The ProBook 5310m has only a single memory slot, which supports 1GB, 2GB, or 4GB of DDR3 main memory, and has 7200 RPM SATA disks in 160 GB, 250 GB, or 320 GB capacities; 80GB and 128GB SSDs are also supported in this machine. The ProBook 5310m weighs 3.8 pounds and comes with either a four-cell or six-cell lithium ion battery. While it has a nice enough case, it is nothing like the Envy machines. But what do you want for a $699 starting price?

The ProBook 5310m runs Windows XP, Windows Vista, and Windows 7, as well as FreeDOS and, in China, Red Flag Linux. Novell's SUSE Linux Enterprise Desktop 10 is certified on the machine, but you can't get a license from HP for it, which annoyingly means you are shelling out dough for an operating system you are going to nuke if you want to use SLED. (There ought to be a law...) This laptop also sports the QuickWeb baby Linux environment, so it's not like HP is against Linux.

The ProBook 5310m is available now in the Asia-Pacific region running Windows Vista, and will ship in North America and EMEA concurrently with Microsoft's Windows 7 launch on October 22.

The Pavilion DM3 is a kicker to the AMD Neo notebook that HP announced in June. Spec sheets for the Pavilion DM3 were not available at press time, but the machine is just a little under one-inch thick and weighs in at 4.2 pounds using the optimistic gravity fields that all laptop makers seem to deploy when they calculate the acceleration of these laptops in said field.

The DM3 has an all-aluminum case, a 13.3-inch screen, and can be equipped with either dual-core Neo Turion processors from Advanced Micro Devices or dual-core, ultra low-voltage Core 2 Duo processors from Intel. (Exact processor models were not available at press time.) Depending on the configuration, it comes with embedded graphics or optional ATI or Nvidia discrete graphics cards. It has the standard Webcam and microphone and external DVD drive.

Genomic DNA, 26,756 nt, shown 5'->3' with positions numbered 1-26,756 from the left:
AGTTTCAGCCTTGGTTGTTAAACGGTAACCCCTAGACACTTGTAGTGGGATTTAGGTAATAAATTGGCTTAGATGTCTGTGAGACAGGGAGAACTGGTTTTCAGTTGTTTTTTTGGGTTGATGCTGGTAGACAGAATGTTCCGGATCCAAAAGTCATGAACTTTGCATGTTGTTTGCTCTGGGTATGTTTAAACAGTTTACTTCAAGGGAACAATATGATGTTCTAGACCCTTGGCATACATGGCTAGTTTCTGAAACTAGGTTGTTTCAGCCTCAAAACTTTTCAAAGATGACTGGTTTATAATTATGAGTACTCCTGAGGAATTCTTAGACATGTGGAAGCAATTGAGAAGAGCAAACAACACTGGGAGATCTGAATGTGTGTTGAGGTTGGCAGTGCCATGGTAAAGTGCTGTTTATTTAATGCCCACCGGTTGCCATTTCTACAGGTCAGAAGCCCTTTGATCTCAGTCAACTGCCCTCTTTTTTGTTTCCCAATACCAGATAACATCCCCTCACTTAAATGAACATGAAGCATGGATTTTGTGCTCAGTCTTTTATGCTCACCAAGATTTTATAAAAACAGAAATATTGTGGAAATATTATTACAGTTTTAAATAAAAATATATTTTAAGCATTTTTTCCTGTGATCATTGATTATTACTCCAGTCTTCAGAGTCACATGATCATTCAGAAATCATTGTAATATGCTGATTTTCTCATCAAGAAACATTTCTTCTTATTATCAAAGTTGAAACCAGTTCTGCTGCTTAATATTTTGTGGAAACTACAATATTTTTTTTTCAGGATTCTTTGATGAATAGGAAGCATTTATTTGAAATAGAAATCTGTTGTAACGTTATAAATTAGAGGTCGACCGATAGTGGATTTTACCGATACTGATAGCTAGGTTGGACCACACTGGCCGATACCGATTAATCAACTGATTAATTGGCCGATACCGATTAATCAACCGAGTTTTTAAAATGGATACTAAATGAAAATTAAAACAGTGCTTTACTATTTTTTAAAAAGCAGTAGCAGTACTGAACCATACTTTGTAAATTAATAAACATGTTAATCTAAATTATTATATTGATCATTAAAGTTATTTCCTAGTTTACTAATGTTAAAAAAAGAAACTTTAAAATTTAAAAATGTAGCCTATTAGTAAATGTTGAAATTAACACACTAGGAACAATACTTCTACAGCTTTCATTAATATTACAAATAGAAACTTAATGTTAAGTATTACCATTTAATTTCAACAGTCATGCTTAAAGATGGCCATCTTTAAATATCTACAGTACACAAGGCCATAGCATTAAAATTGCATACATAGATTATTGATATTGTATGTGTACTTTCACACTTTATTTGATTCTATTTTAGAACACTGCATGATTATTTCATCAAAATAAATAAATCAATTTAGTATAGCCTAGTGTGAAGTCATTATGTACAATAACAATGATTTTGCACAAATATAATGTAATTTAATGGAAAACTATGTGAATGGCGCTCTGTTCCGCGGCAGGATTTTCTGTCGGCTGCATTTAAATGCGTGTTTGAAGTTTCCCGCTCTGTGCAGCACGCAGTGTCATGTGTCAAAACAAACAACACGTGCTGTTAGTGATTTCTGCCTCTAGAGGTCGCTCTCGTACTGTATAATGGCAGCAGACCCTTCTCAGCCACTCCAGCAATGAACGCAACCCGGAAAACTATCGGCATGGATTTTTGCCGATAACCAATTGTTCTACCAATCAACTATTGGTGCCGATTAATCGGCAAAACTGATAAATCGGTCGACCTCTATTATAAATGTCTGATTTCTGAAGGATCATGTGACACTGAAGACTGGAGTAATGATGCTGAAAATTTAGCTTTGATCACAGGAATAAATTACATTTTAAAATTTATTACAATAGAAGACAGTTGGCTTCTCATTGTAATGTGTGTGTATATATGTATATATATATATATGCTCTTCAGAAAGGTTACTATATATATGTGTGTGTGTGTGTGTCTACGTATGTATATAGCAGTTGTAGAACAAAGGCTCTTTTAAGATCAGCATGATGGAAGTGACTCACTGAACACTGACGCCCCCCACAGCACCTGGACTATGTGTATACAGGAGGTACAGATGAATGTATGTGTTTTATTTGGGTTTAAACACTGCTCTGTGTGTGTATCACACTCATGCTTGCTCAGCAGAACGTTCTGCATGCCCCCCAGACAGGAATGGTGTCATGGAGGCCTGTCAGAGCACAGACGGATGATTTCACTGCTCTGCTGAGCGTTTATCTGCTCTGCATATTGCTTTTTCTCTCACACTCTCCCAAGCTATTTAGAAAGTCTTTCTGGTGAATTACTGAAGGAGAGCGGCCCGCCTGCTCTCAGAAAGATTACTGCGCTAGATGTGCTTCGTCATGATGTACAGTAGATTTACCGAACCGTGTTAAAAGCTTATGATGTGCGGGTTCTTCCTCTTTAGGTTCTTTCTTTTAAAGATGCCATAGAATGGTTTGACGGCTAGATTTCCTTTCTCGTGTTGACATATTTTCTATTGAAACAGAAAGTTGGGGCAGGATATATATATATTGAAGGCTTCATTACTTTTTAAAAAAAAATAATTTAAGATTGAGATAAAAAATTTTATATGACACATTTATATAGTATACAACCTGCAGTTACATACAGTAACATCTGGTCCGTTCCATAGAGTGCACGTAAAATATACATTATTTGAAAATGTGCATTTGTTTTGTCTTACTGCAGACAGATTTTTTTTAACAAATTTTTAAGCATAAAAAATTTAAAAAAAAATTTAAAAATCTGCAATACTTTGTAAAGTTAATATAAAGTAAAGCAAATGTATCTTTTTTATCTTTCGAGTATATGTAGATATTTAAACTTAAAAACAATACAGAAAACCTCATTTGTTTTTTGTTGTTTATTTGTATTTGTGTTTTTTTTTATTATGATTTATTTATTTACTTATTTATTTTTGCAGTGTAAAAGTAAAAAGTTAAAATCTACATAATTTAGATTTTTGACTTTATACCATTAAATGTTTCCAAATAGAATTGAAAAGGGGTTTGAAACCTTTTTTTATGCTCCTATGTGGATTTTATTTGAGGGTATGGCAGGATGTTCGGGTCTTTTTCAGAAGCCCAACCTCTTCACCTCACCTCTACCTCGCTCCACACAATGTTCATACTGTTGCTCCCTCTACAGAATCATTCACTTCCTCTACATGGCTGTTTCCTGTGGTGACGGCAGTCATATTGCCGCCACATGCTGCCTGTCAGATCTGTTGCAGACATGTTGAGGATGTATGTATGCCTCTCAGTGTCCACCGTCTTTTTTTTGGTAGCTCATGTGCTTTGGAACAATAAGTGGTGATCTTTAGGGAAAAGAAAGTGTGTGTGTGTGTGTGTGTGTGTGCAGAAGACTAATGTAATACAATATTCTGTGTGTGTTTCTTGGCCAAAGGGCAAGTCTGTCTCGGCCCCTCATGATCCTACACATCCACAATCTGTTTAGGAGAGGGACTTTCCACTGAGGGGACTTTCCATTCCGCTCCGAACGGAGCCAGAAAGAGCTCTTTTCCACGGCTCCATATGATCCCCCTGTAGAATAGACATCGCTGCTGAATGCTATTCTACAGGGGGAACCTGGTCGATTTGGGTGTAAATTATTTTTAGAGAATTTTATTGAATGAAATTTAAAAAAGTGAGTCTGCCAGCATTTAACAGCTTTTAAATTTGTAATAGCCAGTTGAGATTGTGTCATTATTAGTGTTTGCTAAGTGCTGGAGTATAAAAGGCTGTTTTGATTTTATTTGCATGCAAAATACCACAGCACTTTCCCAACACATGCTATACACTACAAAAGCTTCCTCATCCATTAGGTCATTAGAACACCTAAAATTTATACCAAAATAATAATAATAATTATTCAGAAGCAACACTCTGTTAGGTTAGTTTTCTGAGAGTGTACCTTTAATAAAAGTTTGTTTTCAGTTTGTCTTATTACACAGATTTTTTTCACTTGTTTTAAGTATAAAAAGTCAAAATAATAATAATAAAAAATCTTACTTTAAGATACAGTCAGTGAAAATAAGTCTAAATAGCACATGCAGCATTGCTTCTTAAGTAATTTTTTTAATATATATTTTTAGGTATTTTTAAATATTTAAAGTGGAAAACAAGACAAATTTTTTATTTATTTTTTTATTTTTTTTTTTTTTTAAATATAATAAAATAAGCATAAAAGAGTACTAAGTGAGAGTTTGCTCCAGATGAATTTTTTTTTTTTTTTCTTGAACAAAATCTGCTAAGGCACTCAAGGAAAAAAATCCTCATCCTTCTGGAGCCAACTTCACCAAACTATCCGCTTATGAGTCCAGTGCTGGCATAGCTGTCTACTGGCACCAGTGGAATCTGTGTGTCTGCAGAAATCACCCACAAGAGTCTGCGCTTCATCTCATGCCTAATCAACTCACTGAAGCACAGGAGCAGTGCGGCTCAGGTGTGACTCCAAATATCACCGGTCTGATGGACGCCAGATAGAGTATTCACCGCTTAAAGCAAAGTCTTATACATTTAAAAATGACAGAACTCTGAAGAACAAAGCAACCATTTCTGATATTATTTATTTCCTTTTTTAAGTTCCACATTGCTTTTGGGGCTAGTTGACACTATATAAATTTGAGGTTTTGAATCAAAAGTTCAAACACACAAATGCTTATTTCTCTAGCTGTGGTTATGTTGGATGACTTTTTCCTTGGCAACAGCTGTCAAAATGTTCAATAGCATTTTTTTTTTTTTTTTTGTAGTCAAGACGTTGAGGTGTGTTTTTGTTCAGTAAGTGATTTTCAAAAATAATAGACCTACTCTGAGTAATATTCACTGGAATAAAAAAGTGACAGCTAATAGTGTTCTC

The Pavilion DM3 has a starting price of $540 using the AMD Neo processor and costs $649 in a base configuration using the Intel Core 2 Duo. It will also ship in conjunction with the Windows 7 launch on October 22.

Netbooks are hot among some laptop users these days, and HP wants you to accessorize with a new HP Mini 110 that sports some 3D images on the casing that are designed by Dutch artist Tord Boontje; this is a follow-on to a Mini 110 that HP is peddling with some peony prints on the case done by Vivienne Tam for $699.

HP Mini 311 Tord

The HP Mini 311, with Tord scribbles

Not everyone has that kind of cash for what amounts to a digital purse, so the Boontje version, which comes in a more staid white instead of the flashy red, costs $399. That's the same price that HP is charging for a revved Mini 311, which will sport a wider 11.6-inch screen (with HD resolution), an Intel Atom processor and nVidia Ion graphics. The Mini 311 will only support Windows 7, and has its own optional, external DVD drive.

That brings us to desktops, and HP has three new ones, plus a media server to link everything together in the home or small office.

Yes, people do still buy desktop PCs, particularly businesses, and for a simple reason: if you try to carry a desktop PC out of a facility, people know you are stealing, and if you carry out a laptop, they think you are just trying to find a quiet place to work or are off to an important meeting.